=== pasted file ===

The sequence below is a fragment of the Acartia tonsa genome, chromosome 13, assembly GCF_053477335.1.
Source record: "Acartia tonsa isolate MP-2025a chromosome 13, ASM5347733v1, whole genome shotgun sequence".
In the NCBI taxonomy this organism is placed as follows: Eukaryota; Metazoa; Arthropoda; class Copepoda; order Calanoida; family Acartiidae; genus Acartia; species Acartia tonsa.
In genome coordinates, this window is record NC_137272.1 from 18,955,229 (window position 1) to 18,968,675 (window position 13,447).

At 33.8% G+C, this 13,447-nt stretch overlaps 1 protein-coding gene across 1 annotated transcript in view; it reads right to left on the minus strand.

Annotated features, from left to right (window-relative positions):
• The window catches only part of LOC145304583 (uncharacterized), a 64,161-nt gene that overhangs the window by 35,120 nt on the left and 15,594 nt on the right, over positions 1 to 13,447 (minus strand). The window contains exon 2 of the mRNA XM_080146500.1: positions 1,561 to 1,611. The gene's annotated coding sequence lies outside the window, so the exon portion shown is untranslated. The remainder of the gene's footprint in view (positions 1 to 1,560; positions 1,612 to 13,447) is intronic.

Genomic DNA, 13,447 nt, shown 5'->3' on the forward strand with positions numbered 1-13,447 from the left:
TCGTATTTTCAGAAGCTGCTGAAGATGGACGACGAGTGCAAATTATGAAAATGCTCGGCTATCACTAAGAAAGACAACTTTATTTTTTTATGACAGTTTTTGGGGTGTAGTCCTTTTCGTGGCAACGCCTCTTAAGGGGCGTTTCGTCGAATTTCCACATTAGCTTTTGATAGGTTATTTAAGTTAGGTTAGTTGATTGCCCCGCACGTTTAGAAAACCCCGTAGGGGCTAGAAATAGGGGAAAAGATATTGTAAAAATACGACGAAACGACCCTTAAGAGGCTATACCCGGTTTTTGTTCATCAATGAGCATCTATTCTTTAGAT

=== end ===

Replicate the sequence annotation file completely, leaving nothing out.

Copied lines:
The sequence below is a fragment of the Acartia tonsa genome, chromosome 13, assembly GCF_053477335.1.
Source record: "Acartia tonsa isolate MP-2025a chromosome 13, ASM5347733v1, whole genome shotgun sequence".
In the NCBI taxonomy this organism is placed as follows: Eukaryota; Metazoa; Arthropoda; class Copepoda; order Calanoida; family Acartiidae; genus Acartia; species Acartia tonsa.
In genome coordinates, this window is record NC_137272.1 from 18,955,229 (window position 1) to 18,968,675 (window position 13,447).

At 33.8% G+C, this 13,447-nt stretch overlaps 1 protein-coding gene across 1 annotated transcript in view; it reads right to left on the minus strand.

Annotated features, from left to right (window-relative positions):
• The window catches only part of LOC145304583 (uncharacterized), a 64,161-nt gene that overhangs the window by 35,120 nt on the left and 15,594 nt on the right, over positions 1 to 13,447 (minus strand). The window contains exon 2 of the mRNA XM_080146500.1: positions 1,561 to 1,611. The gene's annotated coding sequence lies outside the window, so the exon portion shown is untranslated. The remainder of the gene's footprint in view (positions 1 to 1,560; positions 1,612 to 13,447) is intronic.

Genomic DNA, 13,447 nt, shown 5'->3' on the forward strand with positions numbered 1-13,447 from the left:
TCGTATTTTCAGAAGCTGCTGAAGATGGACGACGAGTGCAAATTATGAAAATGCTCGGCTATCACTAAGAAAGACAACTTTATTTTTTTATGACAGTTTTTGGGGTGTAGTCCTTTTCGTGGCAACGCCTCTTAAGGGGCGTTTCGTCGAATTTCCACATTAGCTTTTGATAGGTTATTTAAGTTAGGTTAGTTGATTGCCCCGCACGTTTAGAAAACCCCGTAGGGGCTAGAAATAGGGGAAAAGATATTGTAAAAATACGACGAAACGACCCTTAAGAGGCTATACCCGGTTTTTGTTCATCAATGAGCATCTATTCTTTAGAT